Texas needs the TEKS (which are Type #1) to set a standard of excellence, and we need the Type #1 STAAR/EOC’s to make sure those who graduate from our Texas schools go out into the world with the strong foundational background they must have to survive in an ever-changing society. 




1.4.17 – “I Can’t Answer These Texas Standardized Test Questions About My Own Poems” – by Sara Holbrook – Huffington Post





11.4.13 — Type #1 vs. Type #2 Chart —

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  1. Amanda

    How can an EOC exam give parents the information they need to know? The test results come at the end of May, some results come as late as June. Is the parent supposed to demand that their child repeat the course based on the results of the EOC exam? Most of the time the test results confirm what the teacher already knew about the student because they have been collecting formative assessment data for an entire school year. And standardized tests scores are hardly objective as the passing rates or achievement levels are arbitrary in nature and set by human beings. Your distrust of teaching professionals is disheartening to say the least.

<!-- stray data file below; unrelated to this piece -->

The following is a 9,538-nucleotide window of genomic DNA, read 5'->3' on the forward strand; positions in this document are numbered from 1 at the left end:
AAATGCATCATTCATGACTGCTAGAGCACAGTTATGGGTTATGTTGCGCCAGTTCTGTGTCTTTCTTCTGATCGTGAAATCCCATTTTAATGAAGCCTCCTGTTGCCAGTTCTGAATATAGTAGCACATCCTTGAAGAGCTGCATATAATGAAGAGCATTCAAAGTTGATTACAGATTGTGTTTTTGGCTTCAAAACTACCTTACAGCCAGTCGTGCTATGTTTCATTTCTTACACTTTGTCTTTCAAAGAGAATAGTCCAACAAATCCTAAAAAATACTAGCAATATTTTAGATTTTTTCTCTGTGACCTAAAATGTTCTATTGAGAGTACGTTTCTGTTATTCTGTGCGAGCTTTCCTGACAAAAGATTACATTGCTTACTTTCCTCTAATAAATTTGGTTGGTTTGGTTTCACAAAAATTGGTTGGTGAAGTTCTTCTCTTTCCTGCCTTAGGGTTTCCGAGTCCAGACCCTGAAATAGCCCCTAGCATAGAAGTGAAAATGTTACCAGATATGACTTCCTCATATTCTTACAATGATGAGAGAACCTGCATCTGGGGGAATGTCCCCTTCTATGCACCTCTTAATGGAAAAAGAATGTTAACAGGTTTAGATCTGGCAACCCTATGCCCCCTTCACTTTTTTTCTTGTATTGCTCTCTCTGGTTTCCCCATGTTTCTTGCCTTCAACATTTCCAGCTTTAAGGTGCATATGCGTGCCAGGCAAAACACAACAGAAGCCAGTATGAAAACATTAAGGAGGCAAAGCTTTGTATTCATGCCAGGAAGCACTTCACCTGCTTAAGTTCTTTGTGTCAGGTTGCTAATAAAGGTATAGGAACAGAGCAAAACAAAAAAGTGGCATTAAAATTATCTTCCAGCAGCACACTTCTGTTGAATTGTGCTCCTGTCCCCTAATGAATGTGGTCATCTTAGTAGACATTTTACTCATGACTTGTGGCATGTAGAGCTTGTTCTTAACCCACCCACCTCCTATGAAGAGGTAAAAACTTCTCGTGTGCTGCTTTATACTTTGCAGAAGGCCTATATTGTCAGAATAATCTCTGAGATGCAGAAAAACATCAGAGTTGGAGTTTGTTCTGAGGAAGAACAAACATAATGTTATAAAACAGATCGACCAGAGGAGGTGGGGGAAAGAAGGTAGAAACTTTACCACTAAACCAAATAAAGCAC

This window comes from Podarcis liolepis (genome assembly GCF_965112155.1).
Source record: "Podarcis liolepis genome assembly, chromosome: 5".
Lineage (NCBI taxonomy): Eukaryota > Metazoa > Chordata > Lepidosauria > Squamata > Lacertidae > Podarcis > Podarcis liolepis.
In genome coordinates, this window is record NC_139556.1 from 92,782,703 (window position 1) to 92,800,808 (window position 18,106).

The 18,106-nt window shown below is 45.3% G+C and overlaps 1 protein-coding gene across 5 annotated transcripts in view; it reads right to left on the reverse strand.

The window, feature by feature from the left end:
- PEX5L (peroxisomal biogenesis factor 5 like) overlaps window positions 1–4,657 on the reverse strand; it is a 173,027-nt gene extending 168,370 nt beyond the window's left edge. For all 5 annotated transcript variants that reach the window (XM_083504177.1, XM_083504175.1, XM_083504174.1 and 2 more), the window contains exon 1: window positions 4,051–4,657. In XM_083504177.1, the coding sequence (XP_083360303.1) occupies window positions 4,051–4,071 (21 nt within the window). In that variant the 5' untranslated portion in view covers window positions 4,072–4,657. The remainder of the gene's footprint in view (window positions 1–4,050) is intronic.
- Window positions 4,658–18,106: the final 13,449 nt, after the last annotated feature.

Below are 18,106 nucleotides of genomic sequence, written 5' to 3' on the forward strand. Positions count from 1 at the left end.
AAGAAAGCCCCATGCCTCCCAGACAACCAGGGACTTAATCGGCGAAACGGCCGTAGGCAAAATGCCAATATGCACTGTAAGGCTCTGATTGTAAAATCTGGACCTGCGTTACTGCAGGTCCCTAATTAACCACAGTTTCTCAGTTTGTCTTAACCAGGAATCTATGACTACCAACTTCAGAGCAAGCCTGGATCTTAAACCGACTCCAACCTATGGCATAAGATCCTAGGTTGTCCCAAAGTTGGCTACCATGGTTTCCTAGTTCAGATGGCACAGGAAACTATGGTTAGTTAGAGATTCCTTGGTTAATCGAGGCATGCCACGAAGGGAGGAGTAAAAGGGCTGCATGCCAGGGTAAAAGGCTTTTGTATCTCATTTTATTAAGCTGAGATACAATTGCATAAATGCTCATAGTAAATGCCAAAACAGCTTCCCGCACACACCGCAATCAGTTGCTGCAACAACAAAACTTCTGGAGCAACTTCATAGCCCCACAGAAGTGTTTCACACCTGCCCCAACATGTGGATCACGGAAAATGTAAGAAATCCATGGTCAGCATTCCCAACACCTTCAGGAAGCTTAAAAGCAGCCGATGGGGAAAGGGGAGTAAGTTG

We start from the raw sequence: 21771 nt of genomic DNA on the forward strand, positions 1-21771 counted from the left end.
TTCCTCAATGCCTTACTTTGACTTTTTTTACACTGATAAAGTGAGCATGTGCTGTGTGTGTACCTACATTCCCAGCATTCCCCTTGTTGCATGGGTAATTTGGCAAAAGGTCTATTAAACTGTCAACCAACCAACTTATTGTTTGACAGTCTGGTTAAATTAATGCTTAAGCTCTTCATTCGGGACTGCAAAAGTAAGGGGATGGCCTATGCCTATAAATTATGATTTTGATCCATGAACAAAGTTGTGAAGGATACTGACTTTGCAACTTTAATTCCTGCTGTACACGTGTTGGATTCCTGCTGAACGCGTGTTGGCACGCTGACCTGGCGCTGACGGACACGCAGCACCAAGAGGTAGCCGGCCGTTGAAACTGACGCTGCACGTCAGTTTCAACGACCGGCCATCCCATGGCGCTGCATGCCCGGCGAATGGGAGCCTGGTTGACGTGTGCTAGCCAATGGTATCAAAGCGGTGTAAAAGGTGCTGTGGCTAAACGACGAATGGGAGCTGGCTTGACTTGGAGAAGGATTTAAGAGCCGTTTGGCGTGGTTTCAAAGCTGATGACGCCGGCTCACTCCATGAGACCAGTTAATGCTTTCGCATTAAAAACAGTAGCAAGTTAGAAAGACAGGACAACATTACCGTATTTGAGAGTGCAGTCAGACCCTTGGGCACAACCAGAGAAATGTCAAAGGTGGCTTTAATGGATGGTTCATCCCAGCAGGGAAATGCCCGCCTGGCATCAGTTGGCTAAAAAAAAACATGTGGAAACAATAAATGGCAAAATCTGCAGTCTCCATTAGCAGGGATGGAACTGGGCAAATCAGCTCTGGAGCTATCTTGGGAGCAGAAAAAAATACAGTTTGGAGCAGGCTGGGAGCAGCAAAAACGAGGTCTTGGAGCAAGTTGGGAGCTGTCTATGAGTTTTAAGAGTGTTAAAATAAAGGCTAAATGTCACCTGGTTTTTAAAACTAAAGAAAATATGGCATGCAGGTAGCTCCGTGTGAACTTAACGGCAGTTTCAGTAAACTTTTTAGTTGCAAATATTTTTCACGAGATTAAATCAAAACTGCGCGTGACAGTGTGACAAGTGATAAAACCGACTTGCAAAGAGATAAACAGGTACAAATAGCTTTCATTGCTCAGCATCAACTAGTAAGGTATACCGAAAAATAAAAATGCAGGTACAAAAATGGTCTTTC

2. I don’t understand how ad hominem attacks are apropos. I quote, “My complaint is that Texas’ test contractor should use literary examples taken from the great time-honored classics – not from some drivel written by a neurotic-sounding, inconsequential author such as Sara Holbrook ”

    This disqualifies you as a serious person.

  3. John Lexapro

    I agree with pretty much everything you say. The challenge in this generation of parents is they were brought up with partipation trophies. The thought of their child not being equal to every other child is more than they can handle. Thus they hate standardized tests.

    The ap program in Texas with standardized curriculumso and standardized testing is developing the best of the best. Non ap kids should get the same opportunity.